Skip to main content

Our Best Life [publisher's letter]

Publisher Tracy Patterson with her dog sitting in the desert resting up from a hike

Tracy Patterson

This month’s feature article, reminded me of some of the conversations I’ve had lately. I’ve found that some people are completely overwhelmed and afraid of what’s going on in the world. Stories of national and international significance become a primary source of worry, and some of these people are rendered incapable of functioning well in their daily lives because of the anxiety that comes with things that are out of their control. And although these stories may (or may not) be true, they have taken the weight of the world on their shoulders.

Although I’ve found myself falling down this rabbit hole from time to time (I mean, how can any of us totally be immune to the condition of world affairs?), I really try to keep in mind the Serenity Prayer, “God, grant me the serenity to accept the things I cannot change, the courage to change the things I can, and the wisdom to know the difference.”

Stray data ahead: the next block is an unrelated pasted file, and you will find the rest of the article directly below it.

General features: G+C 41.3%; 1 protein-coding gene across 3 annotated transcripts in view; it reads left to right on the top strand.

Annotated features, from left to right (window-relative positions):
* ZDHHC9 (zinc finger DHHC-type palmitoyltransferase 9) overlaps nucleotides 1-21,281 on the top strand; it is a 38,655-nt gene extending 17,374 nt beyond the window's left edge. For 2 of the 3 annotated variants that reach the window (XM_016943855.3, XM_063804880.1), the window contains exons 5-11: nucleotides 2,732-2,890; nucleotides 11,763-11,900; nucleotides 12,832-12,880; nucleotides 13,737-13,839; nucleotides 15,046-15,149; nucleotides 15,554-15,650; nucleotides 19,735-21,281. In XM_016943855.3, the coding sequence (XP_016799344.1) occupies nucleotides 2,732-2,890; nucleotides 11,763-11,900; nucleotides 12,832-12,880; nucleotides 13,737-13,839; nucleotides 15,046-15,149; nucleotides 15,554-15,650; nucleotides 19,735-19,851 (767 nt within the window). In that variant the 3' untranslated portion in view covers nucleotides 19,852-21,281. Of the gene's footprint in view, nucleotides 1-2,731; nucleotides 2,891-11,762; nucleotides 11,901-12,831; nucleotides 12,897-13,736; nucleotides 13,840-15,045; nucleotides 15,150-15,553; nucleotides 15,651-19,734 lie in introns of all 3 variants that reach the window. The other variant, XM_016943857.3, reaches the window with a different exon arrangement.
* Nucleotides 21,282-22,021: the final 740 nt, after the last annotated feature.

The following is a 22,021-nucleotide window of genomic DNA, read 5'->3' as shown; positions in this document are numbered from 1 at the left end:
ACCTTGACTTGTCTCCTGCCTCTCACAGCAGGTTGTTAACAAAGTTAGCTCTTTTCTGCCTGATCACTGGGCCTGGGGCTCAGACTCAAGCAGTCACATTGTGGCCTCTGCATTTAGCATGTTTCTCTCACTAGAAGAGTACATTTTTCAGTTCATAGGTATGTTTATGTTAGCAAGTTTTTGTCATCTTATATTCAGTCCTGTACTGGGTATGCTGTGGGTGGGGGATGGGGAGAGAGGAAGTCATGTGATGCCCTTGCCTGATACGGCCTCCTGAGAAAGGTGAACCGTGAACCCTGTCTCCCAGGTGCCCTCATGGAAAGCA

Worrying about things, after all, does not make them go away or contribute to the resolution of anything. And the more we take in information, primarily through the news, the more we feed the tendency to worry about things over which we have no control.

I try to stay away from the news, other than having a basic understanding of what is going on. I may not be a politician, activist or global economist, but I can do something―I can basically try to live the best life possible each and every day at the local level. I can do the right thing (which often comes from a gut feeling) when it comes to things I can actually do something about. I can be a good citizen. I can have a grateful attitude about my life.

If we all try to live our best life by doing beneficial things that we do have control over, it may go a long way to straightening out our tendency to worry and live with anxiety over the state of our world’s affairs.